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Re: [dinosaur] Lucianovenator, new coelophysid neotheropod from Late Triassic of Argentina



Based on the phylogenetic analysis, _Lucianovenator_ could just as
easily been regarded as a species of _Coelophysis_ (_C. bonoi_).  The
same applies to _Camposaurus_ and _Lepidus_, which could likewise be
considered to be species of _Coelophysis  (_C. arizonensis_ and _C.
praecisio_, respectively), along with _Megapnosaurus_ (already sunk
into _Coelophysis_ as _C. rhodesiensis_... I suspect this has been
partly motivated by the desire to extirpate the name _Megapnosaurus_).

(The other erstwhile _Syntarsus_ species, "_S." kayentakatae_, still
needs a new genus name; unless it turns out that it's synonymous with
_Kayentavenator_, in which case it would become _Kayentavenator
kayentakatae_.)

Interestingly, Martinez & Alpadetti consider _Lepidus praecisio_ as a
possible composite taxon, with the holotype as a coelophysid, and the
referred material coming from a second theropod taxon related to
_Ceratosaurus_.  This assessment is preliminary, but intriguing
nonetheless.


On Thu, May 11, 2017 at 8:40 AM, Ben Creisler <bcreisler@gmail.com> wrote:
>
>
> Ben Creisler
> bcreisler@gmail.com
>
>
> Back with a new name (NOT preoccupied!):
>
> Lucianovenator bonoi gen. et sp. nov.
>
>
> Ricardo N. Martínez & Cecilia Apaldetti (2017)
> A Late Norian-Rhaetian coelophysid neotheropod (Dinosauria, Saurischia) from
> the Quebrada del Barro Formation, Northwestern Argentina.
> Ameghiniana (advance online publication)
> doi:10.5710/AMGH.09.04.2017.3065
> https://urldefense.proofpoint.com/v2/url?u=http-3A__www.ameghiniana.org.ar_index.php_ameghiniana_article_view_1003&d=DwIFaQ&c=clK7kQUTWtAVEOVIgvi0NU5BOUHhpN0H8p7CSfnc_gI&r=Ry_mO4IFaUmGof_Yl9MyZgecRCKHn5g4z1CYJgFW9SI&m=lnICVosjFyiMomEVmb9Mf1o3KadWa4ugqyD2072gvSY&s=3uN8bP300_ov0HOC08-lkDPxpeyurjo-qQ_i8GhJKeU&e=
>  
>
>
>
> Coelophysoids are the most abundant theropod dinosaurs known from the Late
> Triassic through Early Jurassic represent the earliest major radiation of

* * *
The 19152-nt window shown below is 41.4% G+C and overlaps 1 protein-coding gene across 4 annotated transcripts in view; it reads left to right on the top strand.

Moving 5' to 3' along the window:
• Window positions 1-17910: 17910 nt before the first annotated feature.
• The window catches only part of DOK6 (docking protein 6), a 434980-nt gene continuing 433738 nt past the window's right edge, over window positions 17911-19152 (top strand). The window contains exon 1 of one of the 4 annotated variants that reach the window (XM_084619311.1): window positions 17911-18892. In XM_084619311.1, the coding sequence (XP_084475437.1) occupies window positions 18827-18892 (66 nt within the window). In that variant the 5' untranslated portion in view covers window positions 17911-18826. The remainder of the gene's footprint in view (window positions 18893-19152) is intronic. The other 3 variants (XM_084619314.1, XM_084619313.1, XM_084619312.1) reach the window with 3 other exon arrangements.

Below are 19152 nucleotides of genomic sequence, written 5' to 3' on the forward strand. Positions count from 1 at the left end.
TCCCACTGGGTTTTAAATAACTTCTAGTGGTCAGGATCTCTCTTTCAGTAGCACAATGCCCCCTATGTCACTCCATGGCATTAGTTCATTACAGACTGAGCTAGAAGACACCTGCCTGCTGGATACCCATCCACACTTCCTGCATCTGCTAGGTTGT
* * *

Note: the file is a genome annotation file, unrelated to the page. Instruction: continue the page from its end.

> Neotheropoda. Within Coelophysoidea sensu lato the most stable clade is
> Coelophysidae, small theropods characterized by long neck and light and
> kinetic skull. Coelophysids are the most abundant basal non-Tetanurae
> neotheropods known worldwide, but until recently they were unknown from
> South America. We report here a new coelophysid neotheropod, Lucianovenator
> bonoi gen. et sp. nov., from the late Norian-Rhaetian Quebrada del Barro
> Formation, northwestern Argentina. A phylogenetic analysis recovers
> Lucianovenator bonoi nested into the monophyletic group Coelophysidae in an
> unresolved clade together with Coelophysis rhodesiensis and Camposaurus
> arizonensis. The presence of Lucianovenator in the late Norian-Rhaetian of
> Argentina increases the poor and scarce record of Triassic South American
> neotheropods, suggesting that the virtual absence of theropods in the fossil
> record during the Rhaetian is probably a taphonomic/stratigraphic bias
> instead of a decline in diversity and abundance after the Norian. Finally,
> the new find corroborates the American endemism in the Late Triassic and
> worldwide distribution during the Early Jurassic of coelophysid
> neotheropods, supporting the extreme faunal homogeneity hypothesized for
> Early Jurassic continental biotas.
>
>